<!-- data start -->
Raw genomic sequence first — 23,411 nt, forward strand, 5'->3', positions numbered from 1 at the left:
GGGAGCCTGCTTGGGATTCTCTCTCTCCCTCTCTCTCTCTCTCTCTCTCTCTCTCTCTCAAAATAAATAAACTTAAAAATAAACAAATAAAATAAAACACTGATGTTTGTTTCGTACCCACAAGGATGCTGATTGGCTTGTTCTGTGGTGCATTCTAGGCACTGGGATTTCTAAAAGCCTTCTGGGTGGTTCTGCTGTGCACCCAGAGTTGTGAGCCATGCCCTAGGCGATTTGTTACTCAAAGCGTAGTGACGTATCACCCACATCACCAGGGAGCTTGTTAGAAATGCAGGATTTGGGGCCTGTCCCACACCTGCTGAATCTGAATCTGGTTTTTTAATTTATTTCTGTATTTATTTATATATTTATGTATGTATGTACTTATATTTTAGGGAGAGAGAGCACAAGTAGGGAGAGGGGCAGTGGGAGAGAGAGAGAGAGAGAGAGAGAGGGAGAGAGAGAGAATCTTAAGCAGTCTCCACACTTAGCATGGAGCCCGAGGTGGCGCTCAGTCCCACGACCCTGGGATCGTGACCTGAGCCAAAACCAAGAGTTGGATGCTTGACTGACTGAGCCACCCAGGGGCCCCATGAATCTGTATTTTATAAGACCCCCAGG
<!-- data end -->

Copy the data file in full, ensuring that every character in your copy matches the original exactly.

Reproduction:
Raw genomic sequence first — 23,411 nt, forward strand, 5'->3', positions numbered from 1 at the left:
GGGAGCCTGCTTGGGATTCTCTCTCTCCCTCTCTCTCTCTCTCTCTCTCTCTCTCTCTCAAAATAAATAAACTTAAAAATAAACAAATAAAATAAAACACTGATGTTTGTTTCGTACCCACAAGGATGCTGATTGGCTTGTTCTGTGGTGCATTCTAGGCACTGGGATTTCTAAAAGCCTTCTGGGTGGTTCTGCTGTGCACCCAGAGTTGTGAGCCATGCCCTAGGCGATTTGTTACTCAAAGCGTAGTGACGTATCACCCACATCACCAGGGAGCTTGTTAGAAATGCAGGATTTGGGGCCTGTCCCACACCTGCTGAATCTGAATCTGGTTTTTTAATTTATTTCTGTATTTATTTATATATTTATGTATGTATGTACTTATATTTTAGGGAGAGAGAGCACAAGTAGGGAGAGGGGCAGTGGGAGAGAGAGAGAGAGAGAGAGAGAGGGAGAGAGAGAGAATCTTAAGCAGTCTCCACACTTAGCATGGAGCCCGAGGTGGCGCTCAGTCCCACGACCCTGGGATCGTGACCTGAGCCAAAACCAAGAGTTGGATGCTTGACTGACTGAGCCACCCAGGGGCCCCATGAATCTGTATTTTATAAGACCCCCAGG